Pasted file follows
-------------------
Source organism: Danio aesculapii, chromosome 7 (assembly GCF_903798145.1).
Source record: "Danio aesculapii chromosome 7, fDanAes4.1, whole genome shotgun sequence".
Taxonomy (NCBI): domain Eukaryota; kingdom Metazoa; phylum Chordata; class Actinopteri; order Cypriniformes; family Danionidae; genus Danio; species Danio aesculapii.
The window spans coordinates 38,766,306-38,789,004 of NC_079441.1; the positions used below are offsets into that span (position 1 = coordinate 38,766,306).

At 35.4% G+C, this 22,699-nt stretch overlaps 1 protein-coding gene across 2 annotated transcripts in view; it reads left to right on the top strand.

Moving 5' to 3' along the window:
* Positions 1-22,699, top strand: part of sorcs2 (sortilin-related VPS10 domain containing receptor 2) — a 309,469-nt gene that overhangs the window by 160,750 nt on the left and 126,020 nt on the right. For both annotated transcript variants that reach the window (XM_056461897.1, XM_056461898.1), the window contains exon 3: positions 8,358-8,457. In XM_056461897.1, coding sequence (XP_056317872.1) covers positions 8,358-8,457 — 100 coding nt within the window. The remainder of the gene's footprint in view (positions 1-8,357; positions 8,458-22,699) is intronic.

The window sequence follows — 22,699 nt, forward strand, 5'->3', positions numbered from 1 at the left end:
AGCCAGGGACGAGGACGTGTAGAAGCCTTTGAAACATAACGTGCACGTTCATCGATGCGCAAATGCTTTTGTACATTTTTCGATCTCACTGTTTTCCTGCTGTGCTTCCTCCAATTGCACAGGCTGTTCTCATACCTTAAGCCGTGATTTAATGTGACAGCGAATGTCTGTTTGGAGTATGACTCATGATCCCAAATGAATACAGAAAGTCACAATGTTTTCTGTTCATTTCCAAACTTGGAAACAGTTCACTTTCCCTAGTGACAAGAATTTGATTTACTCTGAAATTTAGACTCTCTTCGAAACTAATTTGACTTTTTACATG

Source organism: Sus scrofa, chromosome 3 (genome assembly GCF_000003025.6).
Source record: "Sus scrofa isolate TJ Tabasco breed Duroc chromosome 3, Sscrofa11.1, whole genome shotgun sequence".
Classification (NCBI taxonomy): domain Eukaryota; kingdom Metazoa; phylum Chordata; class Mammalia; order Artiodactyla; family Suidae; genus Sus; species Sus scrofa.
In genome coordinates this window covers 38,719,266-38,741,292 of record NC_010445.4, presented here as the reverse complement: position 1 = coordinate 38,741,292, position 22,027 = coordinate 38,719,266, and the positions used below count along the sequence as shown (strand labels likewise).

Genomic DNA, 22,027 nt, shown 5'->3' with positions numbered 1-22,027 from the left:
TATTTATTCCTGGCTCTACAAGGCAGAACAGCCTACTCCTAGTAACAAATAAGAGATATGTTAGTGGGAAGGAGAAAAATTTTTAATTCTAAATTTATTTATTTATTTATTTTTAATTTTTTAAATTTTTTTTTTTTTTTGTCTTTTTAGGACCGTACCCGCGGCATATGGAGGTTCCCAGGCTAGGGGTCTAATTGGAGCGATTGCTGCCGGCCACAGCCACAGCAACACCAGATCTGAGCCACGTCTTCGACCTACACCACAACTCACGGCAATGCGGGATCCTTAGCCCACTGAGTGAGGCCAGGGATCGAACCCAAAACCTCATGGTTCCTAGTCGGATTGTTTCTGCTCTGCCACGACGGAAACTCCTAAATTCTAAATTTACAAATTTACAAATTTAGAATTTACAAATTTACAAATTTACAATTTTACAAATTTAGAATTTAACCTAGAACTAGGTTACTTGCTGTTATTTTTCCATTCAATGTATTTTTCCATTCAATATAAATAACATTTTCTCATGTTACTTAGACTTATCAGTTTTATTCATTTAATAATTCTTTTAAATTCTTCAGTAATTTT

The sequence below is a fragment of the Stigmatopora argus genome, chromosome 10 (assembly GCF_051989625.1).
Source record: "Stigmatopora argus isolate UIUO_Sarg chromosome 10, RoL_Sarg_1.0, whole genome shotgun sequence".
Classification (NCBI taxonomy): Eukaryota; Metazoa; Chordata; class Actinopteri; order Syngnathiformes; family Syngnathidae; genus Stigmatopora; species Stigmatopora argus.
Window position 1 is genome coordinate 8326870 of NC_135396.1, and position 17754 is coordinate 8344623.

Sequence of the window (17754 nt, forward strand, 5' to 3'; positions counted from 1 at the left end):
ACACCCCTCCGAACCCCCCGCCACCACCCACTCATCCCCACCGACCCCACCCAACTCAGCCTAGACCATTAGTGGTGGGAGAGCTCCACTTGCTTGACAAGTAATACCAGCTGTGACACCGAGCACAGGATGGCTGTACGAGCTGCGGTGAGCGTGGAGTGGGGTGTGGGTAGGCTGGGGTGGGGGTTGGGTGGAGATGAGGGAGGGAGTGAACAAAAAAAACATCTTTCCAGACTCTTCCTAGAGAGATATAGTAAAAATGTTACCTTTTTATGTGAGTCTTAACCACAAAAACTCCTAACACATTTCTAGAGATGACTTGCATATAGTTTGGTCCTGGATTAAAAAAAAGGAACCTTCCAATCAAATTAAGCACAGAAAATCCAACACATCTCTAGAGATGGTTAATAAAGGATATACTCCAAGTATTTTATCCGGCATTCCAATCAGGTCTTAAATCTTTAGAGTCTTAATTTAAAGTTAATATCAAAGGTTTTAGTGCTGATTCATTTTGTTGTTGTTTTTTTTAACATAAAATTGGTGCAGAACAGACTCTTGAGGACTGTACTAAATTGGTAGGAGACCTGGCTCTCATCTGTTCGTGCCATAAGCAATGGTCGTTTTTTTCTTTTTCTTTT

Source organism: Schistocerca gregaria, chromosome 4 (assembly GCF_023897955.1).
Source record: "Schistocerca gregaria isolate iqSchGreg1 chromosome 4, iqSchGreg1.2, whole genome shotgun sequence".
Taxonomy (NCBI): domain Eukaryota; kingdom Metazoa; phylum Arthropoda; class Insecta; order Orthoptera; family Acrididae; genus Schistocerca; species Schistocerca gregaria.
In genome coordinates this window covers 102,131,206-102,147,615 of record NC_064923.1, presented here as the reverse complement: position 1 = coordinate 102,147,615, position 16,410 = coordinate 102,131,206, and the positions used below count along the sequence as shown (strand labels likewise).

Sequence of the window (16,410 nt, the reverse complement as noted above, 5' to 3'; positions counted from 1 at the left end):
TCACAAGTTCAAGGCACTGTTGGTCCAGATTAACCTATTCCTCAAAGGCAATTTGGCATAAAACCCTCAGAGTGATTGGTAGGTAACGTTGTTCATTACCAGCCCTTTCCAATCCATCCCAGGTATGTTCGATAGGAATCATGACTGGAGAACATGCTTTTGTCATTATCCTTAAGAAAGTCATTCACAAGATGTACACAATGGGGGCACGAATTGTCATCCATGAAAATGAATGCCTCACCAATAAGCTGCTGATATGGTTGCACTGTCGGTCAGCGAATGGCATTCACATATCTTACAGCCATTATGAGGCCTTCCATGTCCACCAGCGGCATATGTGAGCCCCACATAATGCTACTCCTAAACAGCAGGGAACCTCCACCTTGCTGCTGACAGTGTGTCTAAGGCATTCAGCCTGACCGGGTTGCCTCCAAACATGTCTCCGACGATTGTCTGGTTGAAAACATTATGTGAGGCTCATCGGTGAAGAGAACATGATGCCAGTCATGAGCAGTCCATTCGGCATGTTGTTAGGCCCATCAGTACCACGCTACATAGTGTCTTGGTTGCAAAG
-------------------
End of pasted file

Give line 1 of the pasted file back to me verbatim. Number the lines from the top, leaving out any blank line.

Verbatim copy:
Source organism: Danio aesculapii, chromosome 7 (assembly GCF_903798145.1).